In our previous studies, we determined the incidence of thyroid dysfunctions in pregnant women in endocrinological out-patient departments, comparing the frequency and nature of gestational complications in hypothyroid pregnant women versus pregnants without thyroid disturbances. In the present study, we proposed to appreciate thyroid dysfunctions in a clinical section of pregnant women with gestational pathology. We investigated 75 pregnant women hospitalized in the Clinic of Obstetrics and Gynecology Nr. I. Tg.Mureş, gestational pathology section, during SeptemberNovember 2006. We determined the TSH in all women, and in addition FT4, T3 and anti-TPO antibodies in those patients whose gestational complications couldnt be explained by obstetricalgynecological (placental or organic genital pathology), general or acute infectious diseases. In 11 cases (14.7%), we obtained pathological hormone values, detecting in 6 women (8%) hypothyroidism and in 5 (6.7%) hyperthyroidism. Among these patients 10 were hospitalized for serious gestational complications, without any other trigger factors. In half of the women with hypothyroidism (3), we observed a normal TSH-level with a decreased FT4-value, situation described by other authors in 2/3 of pregnant women. From the 6 hypothyroid women 5 (83.3%) presented considerable gestational complications: those 3 with normal TSH had tardive dysgravidia, imminent abortion or history of precocious neonatal mortality, while the other 2 were hospitalized for imminent abortion and pregnancy induced arterial hypertension, respectively. All the 5 hyperthyroid women presented serious gestational complications: 2 imminent abortion, one imminent premature delivery, one gestational hyperemesis and a woman had 3 spontaneous abortion in anamnesis. In conclusion, among the 44 pregnant women having gestational complications with unknown etiology, in 11 (25%) was detected a thyroid dysfunction.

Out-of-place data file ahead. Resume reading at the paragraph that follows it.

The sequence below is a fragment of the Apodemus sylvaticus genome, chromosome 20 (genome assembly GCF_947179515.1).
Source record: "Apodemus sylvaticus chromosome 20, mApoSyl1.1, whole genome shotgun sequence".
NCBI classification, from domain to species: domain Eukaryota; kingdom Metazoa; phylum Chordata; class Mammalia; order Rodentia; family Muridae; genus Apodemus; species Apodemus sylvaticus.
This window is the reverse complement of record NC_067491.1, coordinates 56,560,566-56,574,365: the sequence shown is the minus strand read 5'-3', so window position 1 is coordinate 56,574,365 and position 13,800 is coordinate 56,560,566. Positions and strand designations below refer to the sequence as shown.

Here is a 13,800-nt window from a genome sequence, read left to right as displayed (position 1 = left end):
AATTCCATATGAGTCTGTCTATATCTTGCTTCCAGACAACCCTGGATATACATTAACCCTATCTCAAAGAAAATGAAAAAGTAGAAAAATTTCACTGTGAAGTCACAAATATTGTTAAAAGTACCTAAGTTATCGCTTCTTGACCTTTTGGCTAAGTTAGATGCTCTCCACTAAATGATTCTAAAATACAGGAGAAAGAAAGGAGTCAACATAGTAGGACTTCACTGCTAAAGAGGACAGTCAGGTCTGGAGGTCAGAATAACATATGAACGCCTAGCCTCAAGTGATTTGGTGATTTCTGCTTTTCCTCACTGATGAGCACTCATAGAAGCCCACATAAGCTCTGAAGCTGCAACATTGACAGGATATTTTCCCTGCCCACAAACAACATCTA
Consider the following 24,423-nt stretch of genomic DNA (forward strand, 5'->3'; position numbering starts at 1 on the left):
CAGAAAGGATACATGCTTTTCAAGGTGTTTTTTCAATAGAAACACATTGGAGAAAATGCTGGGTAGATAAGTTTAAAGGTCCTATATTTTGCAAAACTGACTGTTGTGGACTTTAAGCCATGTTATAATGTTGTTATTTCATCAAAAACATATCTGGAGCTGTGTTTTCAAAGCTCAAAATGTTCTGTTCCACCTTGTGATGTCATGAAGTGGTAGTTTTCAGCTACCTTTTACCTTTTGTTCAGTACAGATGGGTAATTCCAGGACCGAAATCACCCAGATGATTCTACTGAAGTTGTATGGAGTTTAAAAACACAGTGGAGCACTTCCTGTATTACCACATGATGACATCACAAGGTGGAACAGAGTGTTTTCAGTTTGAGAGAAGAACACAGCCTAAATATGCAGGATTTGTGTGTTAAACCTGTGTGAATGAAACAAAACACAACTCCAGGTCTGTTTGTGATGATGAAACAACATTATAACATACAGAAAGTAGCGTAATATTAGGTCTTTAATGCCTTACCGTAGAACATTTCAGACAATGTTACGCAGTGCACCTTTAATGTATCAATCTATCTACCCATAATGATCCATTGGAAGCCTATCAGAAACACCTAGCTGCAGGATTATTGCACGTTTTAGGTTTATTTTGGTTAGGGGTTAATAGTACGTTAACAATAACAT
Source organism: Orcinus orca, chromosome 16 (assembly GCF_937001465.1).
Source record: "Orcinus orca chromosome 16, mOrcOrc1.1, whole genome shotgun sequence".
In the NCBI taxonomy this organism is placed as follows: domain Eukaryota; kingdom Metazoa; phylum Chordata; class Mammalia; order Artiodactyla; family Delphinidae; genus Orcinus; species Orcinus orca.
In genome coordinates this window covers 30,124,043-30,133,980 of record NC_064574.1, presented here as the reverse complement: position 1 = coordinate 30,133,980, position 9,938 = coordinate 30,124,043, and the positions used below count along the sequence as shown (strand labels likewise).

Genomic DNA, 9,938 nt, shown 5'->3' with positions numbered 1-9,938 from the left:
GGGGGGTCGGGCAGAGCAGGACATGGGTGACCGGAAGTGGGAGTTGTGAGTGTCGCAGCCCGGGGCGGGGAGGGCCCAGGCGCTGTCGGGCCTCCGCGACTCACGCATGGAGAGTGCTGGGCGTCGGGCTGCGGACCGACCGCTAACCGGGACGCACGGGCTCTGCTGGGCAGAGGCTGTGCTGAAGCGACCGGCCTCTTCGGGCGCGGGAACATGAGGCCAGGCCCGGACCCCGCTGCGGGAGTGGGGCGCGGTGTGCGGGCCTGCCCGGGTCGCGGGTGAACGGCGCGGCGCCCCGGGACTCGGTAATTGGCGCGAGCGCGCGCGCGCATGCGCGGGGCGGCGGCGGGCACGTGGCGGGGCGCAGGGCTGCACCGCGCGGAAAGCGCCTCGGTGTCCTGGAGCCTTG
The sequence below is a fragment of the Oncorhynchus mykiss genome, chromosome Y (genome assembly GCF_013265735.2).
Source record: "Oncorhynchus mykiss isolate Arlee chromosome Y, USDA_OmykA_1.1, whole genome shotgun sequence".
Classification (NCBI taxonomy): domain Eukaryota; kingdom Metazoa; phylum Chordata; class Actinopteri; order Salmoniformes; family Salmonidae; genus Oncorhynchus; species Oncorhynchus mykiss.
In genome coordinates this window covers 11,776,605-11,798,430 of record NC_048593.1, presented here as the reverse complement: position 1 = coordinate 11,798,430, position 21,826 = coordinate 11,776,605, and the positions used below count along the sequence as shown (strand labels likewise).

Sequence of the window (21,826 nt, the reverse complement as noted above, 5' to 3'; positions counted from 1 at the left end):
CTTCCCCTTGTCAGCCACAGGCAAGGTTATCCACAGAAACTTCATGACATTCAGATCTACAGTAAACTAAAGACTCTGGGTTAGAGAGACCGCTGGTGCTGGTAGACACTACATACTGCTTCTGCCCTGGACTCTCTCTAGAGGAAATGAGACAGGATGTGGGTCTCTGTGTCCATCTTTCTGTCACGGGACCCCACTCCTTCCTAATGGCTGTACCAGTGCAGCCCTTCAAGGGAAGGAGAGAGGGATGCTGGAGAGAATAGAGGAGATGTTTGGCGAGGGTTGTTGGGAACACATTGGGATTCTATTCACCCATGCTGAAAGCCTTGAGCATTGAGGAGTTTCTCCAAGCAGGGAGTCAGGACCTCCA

03 - 07 May 2008
European Society of Endocrinology